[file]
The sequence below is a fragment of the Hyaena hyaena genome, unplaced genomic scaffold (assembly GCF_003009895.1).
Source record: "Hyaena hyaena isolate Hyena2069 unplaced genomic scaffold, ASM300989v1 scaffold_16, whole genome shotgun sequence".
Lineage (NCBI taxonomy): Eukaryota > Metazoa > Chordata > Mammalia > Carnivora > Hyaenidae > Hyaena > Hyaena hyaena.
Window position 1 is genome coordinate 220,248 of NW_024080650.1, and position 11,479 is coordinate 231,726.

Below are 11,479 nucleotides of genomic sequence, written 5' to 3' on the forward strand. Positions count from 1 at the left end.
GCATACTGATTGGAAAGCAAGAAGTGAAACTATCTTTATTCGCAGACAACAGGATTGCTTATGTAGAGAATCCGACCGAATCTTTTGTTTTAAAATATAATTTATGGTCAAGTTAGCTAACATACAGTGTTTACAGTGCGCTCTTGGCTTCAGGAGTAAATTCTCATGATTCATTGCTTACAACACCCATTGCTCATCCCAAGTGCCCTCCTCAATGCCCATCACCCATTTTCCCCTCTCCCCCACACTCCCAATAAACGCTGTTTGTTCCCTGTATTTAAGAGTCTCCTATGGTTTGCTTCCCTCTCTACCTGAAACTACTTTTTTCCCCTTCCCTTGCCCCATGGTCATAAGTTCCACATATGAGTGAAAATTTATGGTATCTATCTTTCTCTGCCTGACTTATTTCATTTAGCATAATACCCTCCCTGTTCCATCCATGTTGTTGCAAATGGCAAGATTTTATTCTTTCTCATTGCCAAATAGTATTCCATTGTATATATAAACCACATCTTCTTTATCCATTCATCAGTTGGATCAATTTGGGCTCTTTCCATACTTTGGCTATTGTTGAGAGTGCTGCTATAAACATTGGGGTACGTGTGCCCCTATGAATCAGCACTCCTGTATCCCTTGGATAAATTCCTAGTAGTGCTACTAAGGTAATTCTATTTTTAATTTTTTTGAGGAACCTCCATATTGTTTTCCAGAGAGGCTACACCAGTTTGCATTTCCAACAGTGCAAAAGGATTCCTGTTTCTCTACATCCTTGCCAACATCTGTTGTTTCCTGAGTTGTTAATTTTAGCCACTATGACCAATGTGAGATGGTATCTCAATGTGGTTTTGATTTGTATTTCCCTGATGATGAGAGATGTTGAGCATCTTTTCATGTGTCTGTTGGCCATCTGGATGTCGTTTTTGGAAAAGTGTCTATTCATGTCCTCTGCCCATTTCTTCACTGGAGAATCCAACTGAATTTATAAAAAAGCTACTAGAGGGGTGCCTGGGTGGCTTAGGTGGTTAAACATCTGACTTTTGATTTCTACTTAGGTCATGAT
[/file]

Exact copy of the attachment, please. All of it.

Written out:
The sequence below is a fragment of the Hyaena hyaena genome, unplaced genomic scaffold (assembly GCF_003009895.1).
Source record: "Hyaena hyaena isolate Hyena2069 unplaced genomic scaffold, ASM300989v1 scaffold_16, whole genome shotgun sequence".
Lineage (NCBI taxonomy): Eukaryota > Metazoa > Chordata > Mammalia > Carnivora > Hyaenidae > Hyaena > Hyaena hyaena.
Window position 1 is genome coordinate 220,248 of NW_024080650.1, and position 11,479 is coordinate 231,726.

Below are 11,479 nucleotides of genomic sequence, written 5' to 3' on the forward strand. Positions count from 1 at the left end.
GCATACTGATTGGAAAGCAAGAAGTGAAACTATCTTTATTCGCAGACAACAGGATTGCTTATGTAGAGAATCCGACCGAATCTTTTGTTTTAAAATATAATTTATGGTCAAGTTAGCTAACATACAGTGTTTACAGTGCGCTCTTGGCTTCAGGAGTAAATTCTCATGATTCATTGCTTACAACACCCATTGCTCATCCCAAGTGCCCTCCTCAATGCCCATCACCCATTTTCCCCTCTCCCCCACACTCCCAATAAACGCTGTTTGTTCCCTGTATTTAAGAGTCTCCTATGGTTTGCTTCCCTCTCTACCTGAAACTACTTTTTTCCCCTTCCCTTGCCCCATGGTCATAAGTTCCACATATGAGTGAAAATTTATGGTATCTATCTTTCTCTGCCTGACTTATTTCATTTAGCATAATACCCTCCCTGTTCCATCCATGTTGTTGCAAATGGCAAGATTTTATTCTTTCTCATTGCCAAATAGTATTCCATTGTATATATAAACCACATCTTCTTTATCCATTCATCAGTTGGATCAATTTGGGCTCTTTCCATACTTTGGCTATTGTTGAGAGTGCTGCTATAAACATTGGGGTACGTGTGCCCCTATGAATCAGCACTCCTGTATCCCTTGGATAAATTCCTAGTAGTGCTACTAAGGTAATTCTATTTTTAATTTTTTTGAGGAACCTCCATATTGTTTTCCAGAGAGGCTACACCAGTTTGCATTTCCAACAGTGCAAAAGGATTCCTGTTTCTCTACATCCTTGCCAACATCTGTTGTTTCCTGAGTTGTTAATTTTAGCCACTATGACCAATGTGAGATGGTATCTCAATGTGGTTTTGATTTGTATTTCCCTGATGATGAGAGATGTTGAGCATCTTTTCATGTGTCTGTTGGCCATCTGGATGTCGTTTTTGGAAAAGTGTCTATTCATGTCCTCTGCCCATTTCTTCACTGGAGAATCCAACTGAATTTATAAAAAAGCTACTAGAGGGGTGCCTGGGTGGCTTAGGTGGTTAAACATCTGACTTTTGATTTCTACTTAGGTCATGAT